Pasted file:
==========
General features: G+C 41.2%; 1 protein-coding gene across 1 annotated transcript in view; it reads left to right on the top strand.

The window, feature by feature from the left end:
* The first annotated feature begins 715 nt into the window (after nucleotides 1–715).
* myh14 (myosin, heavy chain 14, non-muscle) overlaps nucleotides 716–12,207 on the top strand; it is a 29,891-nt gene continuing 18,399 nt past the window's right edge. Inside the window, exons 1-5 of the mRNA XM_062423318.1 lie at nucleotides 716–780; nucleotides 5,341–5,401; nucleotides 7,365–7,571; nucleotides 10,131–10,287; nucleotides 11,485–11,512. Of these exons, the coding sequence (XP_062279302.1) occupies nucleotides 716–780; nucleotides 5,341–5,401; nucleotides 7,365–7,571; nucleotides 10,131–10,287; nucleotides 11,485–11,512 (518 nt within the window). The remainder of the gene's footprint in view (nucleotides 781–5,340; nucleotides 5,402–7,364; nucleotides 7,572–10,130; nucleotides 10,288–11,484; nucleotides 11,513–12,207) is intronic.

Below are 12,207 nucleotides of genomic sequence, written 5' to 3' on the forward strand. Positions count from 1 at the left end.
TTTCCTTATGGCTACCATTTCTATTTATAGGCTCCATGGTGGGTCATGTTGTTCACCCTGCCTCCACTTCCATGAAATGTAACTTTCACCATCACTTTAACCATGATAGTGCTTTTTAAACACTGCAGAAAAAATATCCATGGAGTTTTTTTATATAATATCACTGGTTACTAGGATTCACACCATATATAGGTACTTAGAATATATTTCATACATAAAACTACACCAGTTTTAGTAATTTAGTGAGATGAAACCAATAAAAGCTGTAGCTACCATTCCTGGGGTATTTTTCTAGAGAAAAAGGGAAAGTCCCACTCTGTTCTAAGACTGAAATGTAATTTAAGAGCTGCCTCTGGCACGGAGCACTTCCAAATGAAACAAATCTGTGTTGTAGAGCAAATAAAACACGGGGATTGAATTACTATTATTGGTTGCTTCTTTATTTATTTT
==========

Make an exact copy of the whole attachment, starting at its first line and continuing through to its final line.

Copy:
General features: G+C 41.2%; 1 protein-coding gene across 1 annotated transcript in view; it reads left to right on the top strand.

The window, feature by feature from the left end:
* The first annotated feature begins 715 nt into the window (after nucleotides 1–715).
* myh14 (myosin, heavy chain 14, non-muscle) overlaps nucleotides 716–12,207 on the top strand; it is a 29,891-nt gene continuing 18,399 nt past the window's right edge. Inside the window, exons 1-5 of the mRNA XM_062423318.1 lie at nucleotides 716–780; nucleotides 5,341–5,401; nucleotides 7,365–7,571; nucleotides 10,131–10,287; nucleotides 11,485–11,512. Of these exons, the coding sequence (XP_062279302.1) occupies nucleotides 716–780; nucleotides 5,341–5,401; nucleotides 7,365–7,571; nucleotides 10,131–10,287; nucleotides 11,485–11,512 (518 nt within the window). The remainder of the gene's footprint in view (nucleotides 781–5,340; nucleotides 5,402–7,364; nucleotides 7,572–10,130; nucleotides 10,288–11,484; nucleotides 11,513–12,207) is intronic.

Below are 12,207 nucleotides of genomic sequence, written 5' to 3' on the forward strand. Positions count from 1 at the left end.
TTTCCTTATGGCTACCATTTCTATTTATAGGCTCCATGGTGGGTCATGTTGTTCACCCTGCCTCCACTTCCATGAAATGTAACTTTCACCATCACTTTAACCATGATAGTGCTTTTTAAACACTGCAGAAAAAATATCCATGGAGTTTTTTTATATAATATCACTGGTTACTAGGATTCACACCATATATAGGTACTTAGAATATATTTCATACATAAAACTACACCAGTTTTAGTAATTTAGTGAGATGAAACCAATAAAAGCTGTAGCTACCATTCCTGGGGTATTTTTCTAGAGAAAAAGGGAAAGTCCCACTCTGTTCTAAGACTGAAATGTAATTTAAGAGCTGCCTCTGGCACGGAGCACTTCCAAATGAAACAAATCTGTGTTGTAGAGCAAATAAAACACGGGGATTGAATTACTATTATTGGTTGCTTCTTTATTTATTTT